Born in Hubei Province on May 9, 1989, Ke Chengbing (aka “Laomu” 老木) is a labor rights defender and helped launch iLabour in 2013, which he has been affiliated with ever since. Ke graduated in 2012 from Jinan University, where he focused on grassroots rural human rights issues, joining student societies and undertaking countryside field research. After graduation, he assisted workers in the Pearl River Delta, participating in research on the situation of Foxconn workers after 13 workers committed suicide in 2010.
Born on June 18, 1988, in Guangzhou, Wei Zhili (aka “Xiaowei” 小危) is a labor rights defender, advocate for feminist issues, and helped launch iLabour in 2013, which he has been affiliated with ever since. Wei, who graduated from Guangzhou University in 2010, had been attentive to the living conditions of Chinese migrant workers since he was in high school, and has devoted himself to improving their living conditions. At university, Wei participated in various labor-related studies and provided services to factory workers. After graduating, Wei joined Hand-in-Hand Workers’ Activity Center (手牵手工友活动室) in Shenzhen, providing legal advice, representation, and organizational support to workers.
Born on April 10, 1985, Yang Zhengjun (aka “Baozi” 包子), a native of Chongqing Municipality, is a labor rights defender and helped launch iLabour in 2013, which he has been affiliated with ever since and has served as the editor-of-chief for since 2017. Yang participated in a national movement of students who went to countryside areas to conduct research that laid the basis for his rights advocacy ideas involving workers and rural residents while an undergraduate student at Beihang University. In 2008, Yang Zhengjun initiated and organized the “University Students Coca-Cola Watch Group” to investigate Coca-Cola Inc.’s bottling and supplier factory labor conditions. He acted as lead writer of a report that revealed Coca-Cola’s abuse of dispatch labor and demanded Coca-Cola respect China’s Labor Contract Law. Following the suicides of 13 Foxconn workers in 2010, Yang organized university students to investigate the plant’s labor conditions and called for a public demonstration in Beijing’s Zhongguancun Technology Park to commemorate those who had died. Yang graduated from Beihang University with a bachelor’s degree in Biological and Medical Engineering and from Minzu University of China with a master’s degree in Political Economy.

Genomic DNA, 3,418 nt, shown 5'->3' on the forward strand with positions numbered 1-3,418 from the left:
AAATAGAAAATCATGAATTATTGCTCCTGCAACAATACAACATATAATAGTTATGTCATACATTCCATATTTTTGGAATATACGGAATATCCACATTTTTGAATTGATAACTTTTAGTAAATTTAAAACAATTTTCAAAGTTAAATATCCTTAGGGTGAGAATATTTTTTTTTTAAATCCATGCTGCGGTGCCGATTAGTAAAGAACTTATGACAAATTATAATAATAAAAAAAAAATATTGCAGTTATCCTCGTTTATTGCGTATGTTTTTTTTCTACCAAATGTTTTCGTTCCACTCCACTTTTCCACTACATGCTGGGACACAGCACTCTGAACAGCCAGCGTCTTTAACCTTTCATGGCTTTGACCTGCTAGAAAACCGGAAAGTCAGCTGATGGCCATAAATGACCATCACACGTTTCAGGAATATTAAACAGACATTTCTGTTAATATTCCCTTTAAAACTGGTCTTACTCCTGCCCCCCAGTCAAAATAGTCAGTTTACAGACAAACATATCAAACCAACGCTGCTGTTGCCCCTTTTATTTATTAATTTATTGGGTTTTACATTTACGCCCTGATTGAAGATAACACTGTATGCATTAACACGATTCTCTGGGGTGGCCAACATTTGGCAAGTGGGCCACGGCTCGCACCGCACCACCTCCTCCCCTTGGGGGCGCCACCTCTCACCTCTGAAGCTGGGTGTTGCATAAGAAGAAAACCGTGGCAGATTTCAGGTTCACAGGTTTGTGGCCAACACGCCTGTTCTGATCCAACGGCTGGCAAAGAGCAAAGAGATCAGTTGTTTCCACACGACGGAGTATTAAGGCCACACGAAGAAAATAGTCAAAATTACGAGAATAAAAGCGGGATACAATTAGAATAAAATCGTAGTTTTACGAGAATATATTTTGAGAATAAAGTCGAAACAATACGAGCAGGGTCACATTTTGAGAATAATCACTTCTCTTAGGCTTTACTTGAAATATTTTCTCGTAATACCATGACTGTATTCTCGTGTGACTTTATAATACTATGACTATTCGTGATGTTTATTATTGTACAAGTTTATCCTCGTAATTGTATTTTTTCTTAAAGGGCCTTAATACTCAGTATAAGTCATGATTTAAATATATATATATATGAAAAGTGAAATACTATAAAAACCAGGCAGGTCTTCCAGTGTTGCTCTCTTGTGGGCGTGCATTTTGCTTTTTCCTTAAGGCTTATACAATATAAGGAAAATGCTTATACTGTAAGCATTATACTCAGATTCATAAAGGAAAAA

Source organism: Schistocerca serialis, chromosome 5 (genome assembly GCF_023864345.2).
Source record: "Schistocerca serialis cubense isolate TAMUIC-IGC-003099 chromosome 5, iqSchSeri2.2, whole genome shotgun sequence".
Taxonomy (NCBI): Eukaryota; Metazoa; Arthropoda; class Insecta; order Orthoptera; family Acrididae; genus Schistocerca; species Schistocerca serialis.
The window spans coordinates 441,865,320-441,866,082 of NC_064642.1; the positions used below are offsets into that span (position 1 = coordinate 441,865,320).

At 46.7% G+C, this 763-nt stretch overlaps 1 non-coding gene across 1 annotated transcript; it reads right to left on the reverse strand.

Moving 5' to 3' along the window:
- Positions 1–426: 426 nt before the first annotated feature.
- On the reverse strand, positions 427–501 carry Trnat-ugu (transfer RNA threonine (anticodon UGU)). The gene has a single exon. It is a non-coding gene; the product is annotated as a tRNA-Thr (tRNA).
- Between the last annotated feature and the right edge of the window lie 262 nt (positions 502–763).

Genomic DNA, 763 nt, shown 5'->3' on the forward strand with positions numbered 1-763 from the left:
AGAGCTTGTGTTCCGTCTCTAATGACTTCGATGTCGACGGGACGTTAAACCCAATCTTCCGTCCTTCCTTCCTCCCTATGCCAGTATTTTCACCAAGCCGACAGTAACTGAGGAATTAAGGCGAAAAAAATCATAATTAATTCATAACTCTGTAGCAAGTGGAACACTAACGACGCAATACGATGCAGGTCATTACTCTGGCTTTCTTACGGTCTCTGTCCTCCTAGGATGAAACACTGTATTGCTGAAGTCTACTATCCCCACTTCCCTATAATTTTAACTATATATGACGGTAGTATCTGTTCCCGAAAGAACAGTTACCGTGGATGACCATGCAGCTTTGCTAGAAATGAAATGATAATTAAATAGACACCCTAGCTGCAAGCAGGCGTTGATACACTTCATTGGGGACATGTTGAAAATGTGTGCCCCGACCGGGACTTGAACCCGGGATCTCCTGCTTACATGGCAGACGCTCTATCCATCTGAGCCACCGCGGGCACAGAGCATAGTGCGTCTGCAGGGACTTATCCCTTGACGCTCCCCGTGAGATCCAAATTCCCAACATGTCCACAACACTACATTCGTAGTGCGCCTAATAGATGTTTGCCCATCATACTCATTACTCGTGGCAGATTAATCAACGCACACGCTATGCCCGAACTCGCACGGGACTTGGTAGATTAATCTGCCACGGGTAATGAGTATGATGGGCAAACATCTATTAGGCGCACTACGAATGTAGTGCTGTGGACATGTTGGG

UN Special Procedures, Communication from working groups on arbitrary detention & enforced disappearances, and special rapporteurs on freedom of expression and HRDs, UA CHN 14/2019, July 19, 2019 (中文版本)